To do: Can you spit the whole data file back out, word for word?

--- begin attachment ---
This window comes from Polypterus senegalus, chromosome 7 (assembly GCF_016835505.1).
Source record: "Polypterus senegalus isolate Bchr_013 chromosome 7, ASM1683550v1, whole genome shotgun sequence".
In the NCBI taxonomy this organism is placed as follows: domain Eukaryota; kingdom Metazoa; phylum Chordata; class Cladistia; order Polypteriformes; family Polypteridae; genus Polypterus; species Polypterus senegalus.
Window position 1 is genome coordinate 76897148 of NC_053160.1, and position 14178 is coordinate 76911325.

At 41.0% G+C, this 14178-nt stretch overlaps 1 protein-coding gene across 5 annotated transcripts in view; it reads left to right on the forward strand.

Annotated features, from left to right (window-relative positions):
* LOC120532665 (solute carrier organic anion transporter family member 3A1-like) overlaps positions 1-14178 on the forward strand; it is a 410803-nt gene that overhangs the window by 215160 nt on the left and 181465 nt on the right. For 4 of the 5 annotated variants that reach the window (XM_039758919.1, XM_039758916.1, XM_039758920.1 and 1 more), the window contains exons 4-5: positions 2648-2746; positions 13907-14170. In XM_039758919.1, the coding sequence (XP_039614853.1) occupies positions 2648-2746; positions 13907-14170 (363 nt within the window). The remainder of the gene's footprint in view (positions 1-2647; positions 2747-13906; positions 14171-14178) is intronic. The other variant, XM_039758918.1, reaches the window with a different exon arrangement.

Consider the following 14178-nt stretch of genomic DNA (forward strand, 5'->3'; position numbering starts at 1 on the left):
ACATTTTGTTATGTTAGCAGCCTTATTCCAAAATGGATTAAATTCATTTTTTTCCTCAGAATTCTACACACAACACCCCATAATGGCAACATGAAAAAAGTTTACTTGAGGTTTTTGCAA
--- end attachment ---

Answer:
This window comes from Polypterus senegalus, chromosome 7 (assembly GCF_016835505.1).
Source record: "Polypterus senegalus isolate Bchr_013 chromosome 7, ASM1683550v1, whole genome shotgun sequence".
In the NCBI taxonomy this organism is placed as follows: domain Eukaryota; kingdom Metazoa; phylum Chordata; class Cladistia; order Polypteriformes; family Polypteridae; genus Polypterus; species Polypterus senegalus.
Window position 1 is genome coordinate 76897148 of NC_053160.1, and position 14178 is coordinate 76911325.

At 41.0% G+C, this 14178-nt stretch overlaps 1 protein-coding gene across 5 annotated transcripts in view; it reads left to right on the forward strand.

Annotated features, from left to right (window-relative positions):
* LOC120532665 (solute carrier organic anion transporter family member 3A1-like) overlaps positions 1-14178 on the forward strand; it is a 410803-nt gene that overhangs the window by 215160 nt on the left and 181465 nt on the right. For 4 of the 5 annotated variants that reach the window (XM_039758919.1, XM_039758916.1, XM_039758920.1 and 1 more), the window contains exons 4-5: positions 2648-2746; positions 13907-14170. In XM_039758919.1, the coding sequence (XP_039614853.1) occupies positions 2648-2746; positions 13907-14170 (363 nt within the window). The remainder of the gene's footprint in view (positions 1-2647; positions 2747-13906; positions 14171-14178) is intronic. The other variant, XM_039758918.1, reaches the window with a different exon arrangement.

Consider the following 14178-nt stretch of genomic DNA (forward strand, 5'->3'; position numbering starts at 1 on the left):
ACATTTTGTTATGTTAGCAGCCTTATTCCAAAATGGATTAAATTCATTTTTTTCCTCAGAATTCTACACACAACACCCCATAATGGCAACATGAAAAAAGTTTACTTGAGGTTTTTGCAA